I have written in the past about Thorin’s propensity to take things that are not his property. If I wasn’t his mother I might even say, “He steals shit.” (Read Our son the klepto)
With all the distractions of Thorin starting kindergarten this fall it was difficult to remember all his needs and little idiosyncrasies.
What with a new teacher, an ed tech to assist him, a new physical therapist, a new speech therapist, a new occupational therapist plus 22 new classmates. And he is also in the city’s recreation program before school with three staff members and 34 other children.
My biggest concern was leaving him in a new environment where so many more things could go wrong. He had been potty trained two weeks before he started, he is not understood when he talks and he likes to wander. Seriously, you could turn your back and the next thing you know he could have joined a traveling craps game. He’s sly like that. (He wanders because he is a kid not because he is a kid with Ds. My sister and brother were wanders. Twice my brother was found on the elementary school roof.)
A couple weeks in to school starting Thorin became known as “the hitter” in his class (also “the scratcher” and “the screamer” but thankfully just in the rec program). Imagine you understand about 80% of what you hear and you are not understood by anyone outside of your home. Imagine you cannot connect to the world verbally. Then imagine how the world views you.
I said as much to the school personnel. I also said, “Look, he is the (literally) the smallest kid in the school. How much can he be hurting these (crybaby) kids?” In hindsight, I realize Charles Manson’s mother probably said similar things about her pint-sized son.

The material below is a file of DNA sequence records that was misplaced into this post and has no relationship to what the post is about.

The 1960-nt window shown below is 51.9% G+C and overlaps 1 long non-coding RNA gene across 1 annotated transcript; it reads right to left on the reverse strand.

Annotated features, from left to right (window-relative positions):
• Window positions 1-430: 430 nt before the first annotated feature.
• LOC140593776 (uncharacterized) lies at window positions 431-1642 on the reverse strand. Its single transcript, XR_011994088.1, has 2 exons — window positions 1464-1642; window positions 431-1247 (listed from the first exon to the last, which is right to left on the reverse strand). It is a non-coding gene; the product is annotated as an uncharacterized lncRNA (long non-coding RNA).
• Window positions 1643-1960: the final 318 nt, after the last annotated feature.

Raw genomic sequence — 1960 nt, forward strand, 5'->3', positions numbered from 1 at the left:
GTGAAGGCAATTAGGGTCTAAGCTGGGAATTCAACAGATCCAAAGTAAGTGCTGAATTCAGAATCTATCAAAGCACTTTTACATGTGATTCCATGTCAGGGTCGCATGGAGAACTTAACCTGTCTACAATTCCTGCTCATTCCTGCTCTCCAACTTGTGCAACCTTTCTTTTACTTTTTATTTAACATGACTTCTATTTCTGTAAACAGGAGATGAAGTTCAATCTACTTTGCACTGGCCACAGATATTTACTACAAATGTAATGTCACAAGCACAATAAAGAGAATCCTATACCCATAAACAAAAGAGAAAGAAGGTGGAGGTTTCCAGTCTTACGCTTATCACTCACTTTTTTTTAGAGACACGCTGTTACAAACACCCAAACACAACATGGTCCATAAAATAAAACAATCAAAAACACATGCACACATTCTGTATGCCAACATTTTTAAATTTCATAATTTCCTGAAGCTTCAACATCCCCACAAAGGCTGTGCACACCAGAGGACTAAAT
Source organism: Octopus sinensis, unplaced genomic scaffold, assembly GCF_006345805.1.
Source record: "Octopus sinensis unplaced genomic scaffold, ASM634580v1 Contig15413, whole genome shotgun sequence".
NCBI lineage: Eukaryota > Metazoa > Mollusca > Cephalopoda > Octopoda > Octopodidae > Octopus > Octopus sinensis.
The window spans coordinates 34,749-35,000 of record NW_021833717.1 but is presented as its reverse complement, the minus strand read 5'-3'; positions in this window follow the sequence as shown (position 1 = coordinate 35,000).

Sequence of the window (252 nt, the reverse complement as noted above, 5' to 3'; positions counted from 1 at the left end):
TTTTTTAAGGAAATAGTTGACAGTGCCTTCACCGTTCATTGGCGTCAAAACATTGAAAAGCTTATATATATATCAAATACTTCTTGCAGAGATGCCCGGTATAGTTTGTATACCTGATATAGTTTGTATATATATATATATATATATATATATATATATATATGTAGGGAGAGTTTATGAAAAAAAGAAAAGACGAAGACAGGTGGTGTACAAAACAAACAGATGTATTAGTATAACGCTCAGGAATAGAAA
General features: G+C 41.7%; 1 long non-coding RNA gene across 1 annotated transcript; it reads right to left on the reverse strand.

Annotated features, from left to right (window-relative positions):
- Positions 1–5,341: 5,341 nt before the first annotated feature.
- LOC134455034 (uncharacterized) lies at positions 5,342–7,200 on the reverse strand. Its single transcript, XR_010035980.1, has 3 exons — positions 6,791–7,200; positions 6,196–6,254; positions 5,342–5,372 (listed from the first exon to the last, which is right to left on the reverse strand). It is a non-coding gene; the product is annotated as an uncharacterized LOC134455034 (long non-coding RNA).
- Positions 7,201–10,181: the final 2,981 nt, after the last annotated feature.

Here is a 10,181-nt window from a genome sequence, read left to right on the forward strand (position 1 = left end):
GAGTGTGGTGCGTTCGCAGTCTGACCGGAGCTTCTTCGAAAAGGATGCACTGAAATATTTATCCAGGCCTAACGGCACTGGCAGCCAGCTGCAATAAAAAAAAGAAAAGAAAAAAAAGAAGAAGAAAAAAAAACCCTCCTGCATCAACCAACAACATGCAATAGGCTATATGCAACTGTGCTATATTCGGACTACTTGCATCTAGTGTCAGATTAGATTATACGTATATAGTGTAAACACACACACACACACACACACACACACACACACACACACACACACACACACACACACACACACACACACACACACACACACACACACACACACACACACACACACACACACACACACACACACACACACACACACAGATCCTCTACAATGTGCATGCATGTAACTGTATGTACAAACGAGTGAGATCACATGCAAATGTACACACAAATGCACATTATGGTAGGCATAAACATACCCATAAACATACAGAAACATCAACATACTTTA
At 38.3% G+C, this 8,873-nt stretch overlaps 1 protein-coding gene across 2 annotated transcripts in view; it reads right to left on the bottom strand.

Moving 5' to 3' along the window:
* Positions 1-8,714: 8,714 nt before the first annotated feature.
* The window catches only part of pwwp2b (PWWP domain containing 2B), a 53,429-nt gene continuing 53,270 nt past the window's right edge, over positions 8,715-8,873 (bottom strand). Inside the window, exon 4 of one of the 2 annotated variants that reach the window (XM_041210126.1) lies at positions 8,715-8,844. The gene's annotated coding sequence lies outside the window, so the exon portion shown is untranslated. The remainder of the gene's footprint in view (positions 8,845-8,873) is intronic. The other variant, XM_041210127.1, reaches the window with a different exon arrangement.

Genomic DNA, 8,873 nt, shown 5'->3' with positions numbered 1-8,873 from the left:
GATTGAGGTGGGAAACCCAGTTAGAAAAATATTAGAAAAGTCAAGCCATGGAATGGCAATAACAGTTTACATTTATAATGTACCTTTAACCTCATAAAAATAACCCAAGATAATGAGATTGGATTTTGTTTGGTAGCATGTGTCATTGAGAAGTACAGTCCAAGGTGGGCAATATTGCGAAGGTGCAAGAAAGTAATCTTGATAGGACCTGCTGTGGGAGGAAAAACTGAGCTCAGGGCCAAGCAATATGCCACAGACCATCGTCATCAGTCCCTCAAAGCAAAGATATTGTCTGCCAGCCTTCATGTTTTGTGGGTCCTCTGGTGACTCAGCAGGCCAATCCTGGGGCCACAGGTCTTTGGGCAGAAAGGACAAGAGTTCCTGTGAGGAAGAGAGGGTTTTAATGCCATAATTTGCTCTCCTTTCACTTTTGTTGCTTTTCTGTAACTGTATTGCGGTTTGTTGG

We enlisted the help of Amanda-the-Amazing-Pee-Whisper and her co-worker Doctor.-Emily-the-Believer-in-Thorin. We have help. Everyone is on-board. Thorin must be understood.
So, it’s not surprising in the midst of all this we missed the fact he was stealing the school blind.
I think it was about week two when he came home with a red sweatshirt that was not his. My first thought was, “What the Hell?! They didn’t think I dressed him in enough layers? They put something else on him?” I am reactionary and emotional like that. It’s really pleasant to be around me.
This went on for weeks. On a daily basis I was pulling clothes out of his backpack and returning them the next day. I was feeling totally judged by what I was perceiving as their judgments of what Thorin needed during the day – (extra) hats, (extra) gloves and (really big) sweaters. I was a little confused when I found a pink, frilly top in his backpack. “Why on earth do they think he needs that?!” But, I was so overwhelmed it didn’t register to me that I should talk to the teacher.
Ward finally figured it out when he picked him up from school one day. Thorin was trying to cram a sweater into his backpack. Ward recognized it wasn’t his. The the flash! The epiphany! The sickening realization. Thorin was stealing (still)!
Ward asked, “Have you been taking things that aren’t yours?”
“Yes!” (He’s a positive little guy.)
Holy crap! How to tell “them” that “the hitter, scratcher, screamer” was also “a klepto”? The next day when I explained what had been going on they took it fairly well. They shared some insights they found puzzling over the weeks. One, Thorin always seemed to be pulling things out of the ‘lost and found’ box in the hallway. Two, every stray item of clothing found – he insisted was his. Sure, that they understand.
That day they also said something I found unable to respond to:
“It would have been nice to know that.”
And now? In spite of being found out he is still taking things quite successfully.